Daschle Hasn't Killed Health Care Reform
What does Tom Daschle's departure mean for the future of healthcare reform? I would submit that it is not a serious setback. In fact, it may have little effect.
Granted, Daschle was uniquely positioned to serve as the Obama administration's liaison to Congress. Well-liked on both sides of the aisle, Daschle might have been able to broker some of the differences between conservatives and progressives. But the fact that the vote on the expansion of S-Chip turned out to be such a bruising battle suggests that that those are who are ideologically opposed to universal coverage are not ready for a truce.
With or without Daschle, bipartisan compromise will go only so far, and then reformers will hit issues where many feel they just cannot compromise. The idea of tightly regulating the private insurance industry, for example, will be contentious. Insurers are fiercely opposed to the idea of competing on a level playing field with a public-sector healthcare plan that some call "Medicare for all". A battle seems all but inevitable – unless Democrats simply give up on the idea of a public-sector alternative to private insurance.
It is worth remembering that as a Democratic leader, Daschle was hardly a strong figure. He did not stand up to President Bush on either the war in Iraq or tax cuts for the wealthy. (A friend refers to Daschle, somewhat uncharitably, but not inaccurately, as "a wet noodle".) Granted, Daschle is a skilled, experienced politician. But from a progressive point of view, he may not have been the healthcare tsar we wanted.
Centrists were counting on Daschle to "manage the president's left flank", observes health policy consultant and blogger Bob Laszewski. Laszewski points to "pushing on things like a public health plan to compete with the private sector" as just the sort of behaviour that could create "a big hurdle". But do we really want a healthcare tsar who, from the outset, would be ready to concede on an issue that many see as essential to meaningful reform?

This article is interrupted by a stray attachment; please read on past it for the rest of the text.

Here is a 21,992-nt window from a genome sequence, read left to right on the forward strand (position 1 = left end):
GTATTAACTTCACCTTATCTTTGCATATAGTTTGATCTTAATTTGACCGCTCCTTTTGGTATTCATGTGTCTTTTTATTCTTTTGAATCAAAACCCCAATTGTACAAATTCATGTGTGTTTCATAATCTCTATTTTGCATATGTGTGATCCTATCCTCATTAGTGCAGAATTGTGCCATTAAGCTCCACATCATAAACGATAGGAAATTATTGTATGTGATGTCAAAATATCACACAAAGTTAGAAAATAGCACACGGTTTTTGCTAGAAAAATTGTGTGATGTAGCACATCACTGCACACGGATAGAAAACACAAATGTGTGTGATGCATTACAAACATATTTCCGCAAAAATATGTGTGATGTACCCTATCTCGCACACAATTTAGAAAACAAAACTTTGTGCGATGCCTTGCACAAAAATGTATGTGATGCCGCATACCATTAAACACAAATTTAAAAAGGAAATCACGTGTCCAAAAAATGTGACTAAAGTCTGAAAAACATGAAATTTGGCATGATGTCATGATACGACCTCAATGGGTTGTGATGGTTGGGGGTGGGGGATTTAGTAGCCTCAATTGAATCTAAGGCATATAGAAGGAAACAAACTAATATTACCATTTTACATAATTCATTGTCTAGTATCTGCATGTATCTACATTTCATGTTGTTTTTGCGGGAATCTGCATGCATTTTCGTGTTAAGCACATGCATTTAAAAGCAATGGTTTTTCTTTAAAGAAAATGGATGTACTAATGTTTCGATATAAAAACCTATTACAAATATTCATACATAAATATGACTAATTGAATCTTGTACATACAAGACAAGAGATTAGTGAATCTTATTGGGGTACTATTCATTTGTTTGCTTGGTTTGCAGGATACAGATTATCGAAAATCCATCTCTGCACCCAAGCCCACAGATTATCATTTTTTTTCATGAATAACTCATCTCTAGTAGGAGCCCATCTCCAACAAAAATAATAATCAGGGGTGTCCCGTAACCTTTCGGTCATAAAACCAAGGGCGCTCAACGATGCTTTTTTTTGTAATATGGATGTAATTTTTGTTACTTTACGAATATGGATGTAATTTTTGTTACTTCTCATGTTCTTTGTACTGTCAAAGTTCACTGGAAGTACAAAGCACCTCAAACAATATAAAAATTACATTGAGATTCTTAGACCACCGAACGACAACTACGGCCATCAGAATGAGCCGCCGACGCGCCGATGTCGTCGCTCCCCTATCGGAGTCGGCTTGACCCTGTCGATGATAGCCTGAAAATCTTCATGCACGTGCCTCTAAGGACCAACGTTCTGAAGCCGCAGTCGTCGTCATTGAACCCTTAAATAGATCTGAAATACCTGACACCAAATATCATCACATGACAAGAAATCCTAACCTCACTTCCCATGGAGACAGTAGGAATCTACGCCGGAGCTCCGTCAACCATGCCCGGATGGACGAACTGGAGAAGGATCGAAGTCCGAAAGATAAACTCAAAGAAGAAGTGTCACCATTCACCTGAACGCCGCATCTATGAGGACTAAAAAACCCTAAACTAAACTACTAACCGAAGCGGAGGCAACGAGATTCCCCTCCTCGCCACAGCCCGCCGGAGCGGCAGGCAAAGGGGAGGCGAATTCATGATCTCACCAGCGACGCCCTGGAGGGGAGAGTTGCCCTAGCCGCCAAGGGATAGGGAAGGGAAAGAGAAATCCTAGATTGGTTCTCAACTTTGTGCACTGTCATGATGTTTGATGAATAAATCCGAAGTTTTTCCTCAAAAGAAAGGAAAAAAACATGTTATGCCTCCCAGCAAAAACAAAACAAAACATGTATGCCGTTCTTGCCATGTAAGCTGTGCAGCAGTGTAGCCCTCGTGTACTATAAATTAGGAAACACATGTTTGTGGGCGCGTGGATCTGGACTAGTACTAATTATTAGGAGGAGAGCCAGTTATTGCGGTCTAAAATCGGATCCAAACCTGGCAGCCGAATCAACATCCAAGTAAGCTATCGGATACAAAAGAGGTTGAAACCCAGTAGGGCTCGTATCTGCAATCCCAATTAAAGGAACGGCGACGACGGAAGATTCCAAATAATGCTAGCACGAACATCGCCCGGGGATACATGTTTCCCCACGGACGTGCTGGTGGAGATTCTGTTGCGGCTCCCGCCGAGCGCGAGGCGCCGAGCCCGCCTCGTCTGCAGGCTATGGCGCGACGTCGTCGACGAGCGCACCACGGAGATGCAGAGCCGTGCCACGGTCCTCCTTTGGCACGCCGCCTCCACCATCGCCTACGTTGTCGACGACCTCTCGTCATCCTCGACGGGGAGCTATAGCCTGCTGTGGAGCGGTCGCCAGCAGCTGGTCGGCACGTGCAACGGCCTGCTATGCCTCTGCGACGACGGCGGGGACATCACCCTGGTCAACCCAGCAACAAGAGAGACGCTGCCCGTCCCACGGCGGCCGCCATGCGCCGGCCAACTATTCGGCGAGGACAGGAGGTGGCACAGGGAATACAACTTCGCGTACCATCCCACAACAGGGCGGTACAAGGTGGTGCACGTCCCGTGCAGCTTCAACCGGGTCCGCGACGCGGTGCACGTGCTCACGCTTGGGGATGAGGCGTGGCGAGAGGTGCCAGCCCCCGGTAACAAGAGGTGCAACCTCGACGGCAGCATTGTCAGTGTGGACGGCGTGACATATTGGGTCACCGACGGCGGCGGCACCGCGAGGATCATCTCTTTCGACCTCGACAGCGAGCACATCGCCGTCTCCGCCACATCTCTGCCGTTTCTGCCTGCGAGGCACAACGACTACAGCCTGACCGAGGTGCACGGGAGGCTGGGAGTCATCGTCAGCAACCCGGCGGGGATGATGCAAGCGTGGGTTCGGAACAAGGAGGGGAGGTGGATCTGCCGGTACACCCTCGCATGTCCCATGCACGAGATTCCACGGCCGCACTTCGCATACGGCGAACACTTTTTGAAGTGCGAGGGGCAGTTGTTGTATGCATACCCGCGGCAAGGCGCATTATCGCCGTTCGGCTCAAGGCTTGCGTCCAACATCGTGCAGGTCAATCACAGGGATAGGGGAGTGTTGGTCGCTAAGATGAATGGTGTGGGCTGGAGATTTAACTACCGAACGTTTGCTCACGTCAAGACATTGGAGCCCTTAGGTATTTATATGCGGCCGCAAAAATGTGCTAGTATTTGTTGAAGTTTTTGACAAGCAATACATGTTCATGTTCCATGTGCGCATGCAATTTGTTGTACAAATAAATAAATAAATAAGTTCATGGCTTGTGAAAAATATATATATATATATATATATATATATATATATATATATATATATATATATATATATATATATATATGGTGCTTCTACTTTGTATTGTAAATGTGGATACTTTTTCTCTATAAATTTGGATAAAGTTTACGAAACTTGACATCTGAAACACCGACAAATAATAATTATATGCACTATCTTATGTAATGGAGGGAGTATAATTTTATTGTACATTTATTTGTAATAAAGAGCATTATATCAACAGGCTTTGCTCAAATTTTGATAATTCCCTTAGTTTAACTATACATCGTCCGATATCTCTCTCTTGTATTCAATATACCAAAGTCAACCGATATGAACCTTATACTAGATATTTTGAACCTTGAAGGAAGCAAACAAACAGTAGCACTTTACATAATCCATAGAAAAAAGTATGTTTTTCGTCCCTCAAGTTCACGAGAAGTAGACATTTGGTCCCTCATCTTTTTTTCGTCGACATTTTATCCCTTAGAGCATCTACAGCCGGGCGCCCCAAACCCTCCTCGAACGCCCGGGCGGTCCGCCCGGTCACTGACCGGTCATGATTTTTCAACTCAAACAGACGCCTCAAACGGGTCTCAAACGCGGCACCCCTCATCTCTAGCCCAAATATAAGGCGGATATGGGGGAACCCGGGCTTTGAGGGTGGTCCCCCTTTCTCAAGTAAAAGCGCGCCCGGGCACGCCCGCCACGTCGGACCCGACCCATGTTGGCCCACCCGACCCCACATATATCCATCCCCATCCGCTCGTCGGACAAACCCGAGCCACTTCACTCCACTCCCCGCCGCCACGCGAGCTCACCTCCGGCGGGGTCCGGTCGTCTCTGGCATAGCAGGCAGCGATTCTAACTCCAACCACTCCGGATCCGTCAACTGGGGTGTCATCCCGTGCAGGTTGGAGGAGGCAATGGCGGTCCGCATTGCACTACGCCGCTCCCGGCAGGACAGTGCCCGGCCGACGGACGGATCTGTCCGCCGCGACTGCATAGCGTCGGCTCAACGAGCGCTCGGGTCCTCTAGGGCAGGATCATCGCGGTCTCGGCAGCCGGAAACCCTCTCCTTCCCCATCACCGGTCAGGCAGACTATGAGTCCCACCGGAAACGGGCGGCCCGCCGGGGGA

Observers who lament Daschle's departure argue that reform has lost its momentum. According to the New York Times, Daschle's withdrawal "could slow the president's drive to reshape the nation's healthcare system as the White House searches for a replacement, and it could allow Congress to step into the vacuum during that delay."
But Max Baucus, the Senate finance committee chair, is still in Congress, and he has pledged that congressional committees will continue to work on developing legislation. It is important to keep in mind that Baucus's own white paper for reform is not very different from Obama's plan. Meanwhile, senator Ted Kennedy also remains committed to moving forward. Max Baucus and Ted Kennedy both in Congress – this hardly constitutes a "vacuum".
Moreover, even if Daschle had remained in his post, the Obama administration was not going to rush into rolling out national health insurance. This is not to say that the administration won't try to pass an over-arching piece of legislation sometime this year, a bill that will promise to work toward universal coverage over the next four years. But even while campaigning, Obama always said that he hoped to provide healthcare coverage for all Americans only "by the end of my first term" (pdf).
When Baucus issued his white paper in November he, too, stressed: "It will take time. At least three years ... to make sure that we get it right."
We need to proceed in a way that allows for continuous learning from mistakes, Gawande suggested, constant tinkering with reform. Grand plans to reform the system in a single sweep are "siren songs". "Grand plans admit no possibility of mistakes or failures, or the chance to learn from them. If we get things wrong, people will die. This doesn't mean that ambitious reform is beyond us. But we have to start with what we have."
For as the Obama administration continually emphasises, reform isn't just about promising access to care. It is, as his spokesperson reiterated in the New York Times today, about "covering the uninsured and reining in health costs". Unless we do both, we cannot deliver on the promise.